But it is possible to be both positive and discerning about exorcism requests. I remember a veteran black Pentecostal pastor recounting how an emotionally troubled member of his church believed she needed to have evil spirits cast out of her. He counselled that she was newly married, setting up a home, working fully, and studying for a qualification, and that she needed rest not exorcism.

2. Those who are cautious about exorcism need to be more positive.

The response of the minority ethnic theological students I mentioned at the start of this article voices a constituency that the Church of England seriously neglects. It is a reason why a former chaplain to Nigerians in Britain spoke of continuing Anglican Nigerians in this country as ‘the remnant’ – so many of Anglican background had moved into Pentecostal churches. The chaplain of the University of Kent has estimated that the largest slice of Christian activity in the University is with African Christians meeting in a variety of Pentecostal groups, outnumbering combined attendance at both chaplaincies and the Christian Union. Further, this separation was not a response to ‘racism’ in any of the usually understood meanings of the word but rather from the wish to express their own much more ‘supernatural’ and dynamic theology and spirituality, which was much less evident amongst the ‘empty skies’ of western Christians. Of course, the neglect, and possibly contempt, of such theology and spirituality amongst many Anglicans can stem from the patronising assumption that ‘eventually they will grow up into our world-view’, which is an insidious form of racism.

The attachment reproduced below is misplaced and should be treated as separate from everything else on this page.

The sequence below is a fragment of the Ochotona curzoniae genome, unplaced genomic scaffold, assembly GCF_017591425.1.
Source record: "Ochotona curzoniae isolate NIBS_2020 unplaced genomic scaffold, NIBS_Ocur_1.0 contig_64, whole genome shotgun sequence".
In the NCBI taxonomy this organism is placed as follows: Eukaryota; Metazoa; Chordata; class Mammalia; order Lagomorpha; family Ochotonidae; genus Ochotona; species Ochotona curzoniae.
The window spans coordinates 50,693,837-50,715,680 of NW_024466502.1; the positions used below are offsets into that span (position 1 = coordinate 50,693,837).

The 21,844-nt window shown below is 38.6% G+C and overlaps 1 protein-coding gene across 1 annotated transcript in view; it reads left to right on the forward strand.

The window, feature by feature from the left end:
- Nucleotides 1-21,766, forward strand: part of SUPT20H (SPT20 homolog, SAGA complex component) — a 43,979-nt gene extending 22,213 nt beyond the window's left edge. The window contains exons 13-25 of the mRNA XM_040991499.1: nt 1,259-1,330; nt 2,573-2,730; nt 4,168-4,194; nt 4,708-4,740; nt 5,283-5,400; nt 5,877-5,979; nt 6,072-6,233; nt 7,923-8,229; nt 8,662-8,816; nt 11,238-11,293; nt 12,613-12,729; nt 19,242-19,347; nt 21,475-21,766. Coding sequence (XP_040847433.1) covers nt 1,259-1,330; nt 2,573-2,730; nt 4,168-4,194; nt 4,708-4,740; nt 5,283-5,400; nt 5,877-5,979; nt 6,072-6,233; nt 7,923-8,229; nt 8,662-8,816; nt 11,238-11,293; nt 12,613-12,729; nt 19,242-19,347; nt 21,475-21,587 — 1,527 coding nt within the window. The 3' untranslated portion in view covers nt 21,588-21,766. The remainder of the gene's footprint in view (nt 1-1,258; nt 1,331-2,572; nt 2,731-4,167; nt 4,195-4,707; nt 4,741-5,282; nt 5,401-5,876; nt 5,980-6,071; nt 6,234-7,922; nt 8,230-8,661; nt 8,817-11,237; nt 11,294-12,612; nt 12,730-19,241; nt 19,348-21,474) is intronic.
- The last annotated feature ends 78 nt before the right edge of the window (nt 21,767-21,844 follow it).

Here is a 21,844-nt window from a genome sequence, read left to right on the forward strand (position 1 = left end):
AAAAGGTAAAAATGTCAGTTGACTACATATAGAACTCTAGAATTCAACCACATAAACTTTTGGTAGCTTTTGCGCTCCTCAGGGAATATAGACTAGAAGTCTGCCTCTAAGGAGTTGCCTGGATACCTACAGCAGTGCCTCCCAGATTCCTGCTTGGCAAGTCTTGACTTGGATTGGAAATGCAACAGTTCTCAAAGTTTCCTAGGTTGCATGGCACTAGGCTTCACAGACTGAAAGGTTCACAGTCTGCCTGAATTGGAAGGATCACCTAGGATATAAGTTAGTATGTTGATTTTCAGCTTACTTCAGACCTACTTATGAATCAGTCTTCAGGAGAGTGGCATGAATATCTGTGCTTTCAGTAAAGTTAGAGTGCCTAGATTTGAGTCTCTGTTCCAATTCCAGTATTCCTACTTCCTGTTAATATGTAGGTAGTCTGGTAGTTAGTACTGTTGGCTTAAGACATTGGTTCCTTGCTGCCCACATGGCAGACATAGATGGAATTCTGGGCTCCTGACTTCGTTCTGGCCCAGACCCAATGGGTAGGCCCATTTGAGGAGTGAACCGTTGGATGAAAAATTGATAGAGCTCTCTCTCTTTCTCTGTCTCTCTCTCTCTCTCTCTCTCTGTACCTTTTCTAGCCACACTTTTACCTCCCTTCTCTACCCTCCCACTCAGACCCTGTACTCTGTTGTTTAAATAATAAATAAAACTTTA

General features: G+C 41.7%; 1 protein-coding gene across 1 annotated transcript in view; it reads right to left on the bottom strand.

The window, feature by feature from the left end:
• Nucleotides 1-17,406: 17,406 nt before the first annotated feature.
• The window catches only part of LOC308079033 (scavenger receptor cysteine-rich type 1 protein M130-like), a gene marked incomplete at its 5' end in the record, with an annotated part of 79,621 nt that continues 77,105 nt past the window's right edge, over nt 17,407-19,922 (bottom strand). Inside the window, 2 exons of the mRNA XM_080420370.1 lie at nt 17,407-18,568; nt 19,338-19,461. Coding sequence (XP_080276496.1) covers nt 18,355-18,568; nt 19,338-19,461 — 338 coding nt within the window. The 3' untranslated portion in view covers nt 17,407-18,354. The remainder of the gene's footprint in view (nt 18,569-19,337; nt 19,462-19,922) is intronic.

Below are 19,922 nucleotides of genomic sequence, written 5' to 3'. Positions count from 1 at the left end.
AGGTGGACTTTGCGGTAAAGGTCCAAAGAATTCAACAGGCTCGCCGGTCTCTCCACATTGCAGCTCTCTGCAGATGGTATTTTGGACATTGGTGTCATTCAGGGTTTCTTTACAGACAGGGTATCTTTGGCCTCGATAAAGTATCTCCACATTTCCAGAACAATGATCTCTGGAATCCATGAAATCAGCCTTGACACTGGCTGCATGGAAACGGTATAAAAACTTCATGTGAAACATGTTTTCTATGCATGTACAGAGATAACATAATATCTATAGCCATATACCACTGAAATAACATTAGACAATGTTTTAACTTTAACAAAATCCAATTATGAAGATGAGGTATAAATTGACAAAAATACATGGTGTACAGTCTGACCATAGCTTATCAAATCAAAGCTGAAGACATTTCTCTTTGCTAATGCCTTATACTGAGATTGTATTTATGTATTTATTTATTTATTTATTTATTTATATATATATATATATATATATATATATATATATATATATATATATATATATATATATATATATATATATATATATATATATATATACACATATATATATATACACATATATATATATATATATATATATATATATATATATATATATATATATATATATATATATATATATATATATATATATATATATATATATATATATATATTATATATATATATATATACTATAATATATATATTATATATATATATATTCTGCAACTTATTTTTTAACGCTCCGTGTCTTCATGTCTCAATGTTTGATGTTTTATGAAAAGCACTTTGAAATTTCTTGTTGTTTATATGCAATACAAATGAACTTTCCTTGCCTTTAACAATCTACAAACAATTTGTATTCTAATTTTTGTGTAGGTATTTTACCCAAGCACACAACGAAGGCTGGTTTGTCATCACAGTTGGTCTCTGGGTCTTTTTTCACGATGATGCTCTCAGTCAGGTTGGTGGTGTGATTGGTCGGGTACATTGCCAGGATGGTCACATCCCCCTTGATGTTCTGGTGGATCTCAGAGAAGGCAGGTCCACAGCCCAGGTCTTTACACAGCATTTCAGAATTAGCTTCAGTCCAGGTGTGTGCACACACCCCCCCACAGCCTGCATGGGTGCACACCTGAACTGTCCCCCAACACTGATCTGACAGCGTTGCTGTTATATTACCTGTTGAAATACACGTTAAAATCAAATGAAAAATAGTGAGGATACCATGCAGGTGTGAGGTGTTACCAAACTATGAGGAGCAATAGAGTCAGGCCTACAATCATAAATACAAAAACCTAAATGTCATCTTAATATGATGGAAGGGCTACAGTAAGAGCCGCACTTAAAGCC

This is to say that the church and its theological institutions needs to enlarge our understanding of what it means to eschew racism and be multi-cultural. We accept the ‘soft multiculturalism’ of diverse styles of music, food, decoration and the like; and increasingly we give weight to the important social, organisational and representational injustices which are expressed in ‘black theology’; but which fits fairly comfortably in the milieu of western academia. But we often avoid the ‘hard multiculturalism’ of giving weight to world-views and understandings of the ‘supernatural’ which (despite their strong biblical roots) prove uncomfortable to both the leaders of white/western opinion, and often to leaders and policy makers the church.